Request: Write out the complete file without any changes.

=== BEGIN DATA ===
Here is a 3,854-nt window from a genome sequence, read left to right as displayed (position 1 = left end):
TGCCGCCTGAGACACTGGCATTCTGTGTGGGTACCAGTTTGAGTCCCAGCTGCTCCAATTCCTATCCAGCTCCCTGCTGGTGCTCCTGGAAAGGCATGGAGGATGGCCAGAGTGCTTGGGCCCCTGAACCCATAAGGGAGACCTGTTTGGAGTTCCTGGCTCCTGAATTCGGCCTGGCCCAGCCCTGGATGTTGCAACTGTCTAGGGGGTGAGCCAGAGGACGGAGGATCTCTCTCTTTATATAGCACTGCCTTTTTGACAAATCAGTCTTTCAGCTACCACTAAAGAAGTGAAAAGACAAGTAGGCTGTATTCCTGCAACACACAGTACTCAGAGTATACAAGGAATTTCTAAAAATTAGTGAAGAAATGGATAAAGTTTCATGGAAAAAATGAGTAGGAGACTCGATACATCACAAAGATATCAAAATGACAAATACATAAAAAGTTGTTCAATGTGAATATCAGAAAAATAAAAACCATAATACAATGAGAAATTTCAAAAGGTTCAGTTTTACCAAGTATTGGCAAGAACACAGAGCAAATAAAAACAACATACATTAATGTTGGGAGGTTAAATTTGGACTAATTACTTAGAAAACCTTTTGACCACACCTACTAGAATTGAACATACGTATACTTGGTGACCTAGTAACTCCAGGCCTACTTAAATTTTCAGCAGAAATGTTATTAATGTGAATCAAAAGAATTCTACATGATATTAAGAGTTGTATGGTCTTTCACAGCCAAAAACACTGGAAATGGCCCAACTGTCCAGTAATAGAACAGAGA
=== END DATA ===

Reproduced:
Here is a 3,854-nt window from a genome sequence, read left to right as displayed (position 1 = left end):
TGCCGCCTGAGACACTGGCATTCTGTGTGGGTACCAGTTTGAGTCCCAGCTGCTCCAATTCCTATCCAGCTCCCTGCTGGTGCTCCTGGAAAGGCATGGAGGATGGCCAGAGTGCTTGGGCCCCTGAACCCATAAGGGAGACCTGTTTGGAGTTCCTGGCTCCTGAATTCGGCCTGGCCCAGCCCTGGATGTTGCAACTGTCTAGGGGGTGAGCCAGAGGACGGAGGATCTCTCTCTTTATATAGCACTGCCTTTTTGACAAATCAGTCTTTCAGCTACCACTAAAGAAGTGAAAAGACAAGTAGGCTGTATTCCTGCAACACACAGTACTCAGAGTATACAAGGAATTTCTAAAAATTAGTGAAGAAATGGATAAAGTTTCATGGAAAAAATGAGTAGGAGACTCGATACATCACAAAGATATCAAAATGACAAATACATAAAAAGTTGTTCAATGTGAATATCAGAAAAATAAAAACCATAATACAATGAGAAATTTCAAAAGGTTCAGTTTTACCAAGTATTGGCAAGAACACAGAGCAAATAAAAACAACATACATTAATGTTGGGAGGTTAAATTTGGACTAATTACTTAGAAAACCTTTTGACCACACCTACTAGAATTGAACATACGTATACTTGGTGACCTAGTAACTCCAGGCCTACTTAAATTTTCAGCAGAAATGTTATTAATGTGAATCAAAAGAATTCTACATGATATTAAGAGTTGTATGGTCTTTCACAGCCAAAAACACTGGAAATGGCCCAACTGTCCAGTAATAGAACAGAGA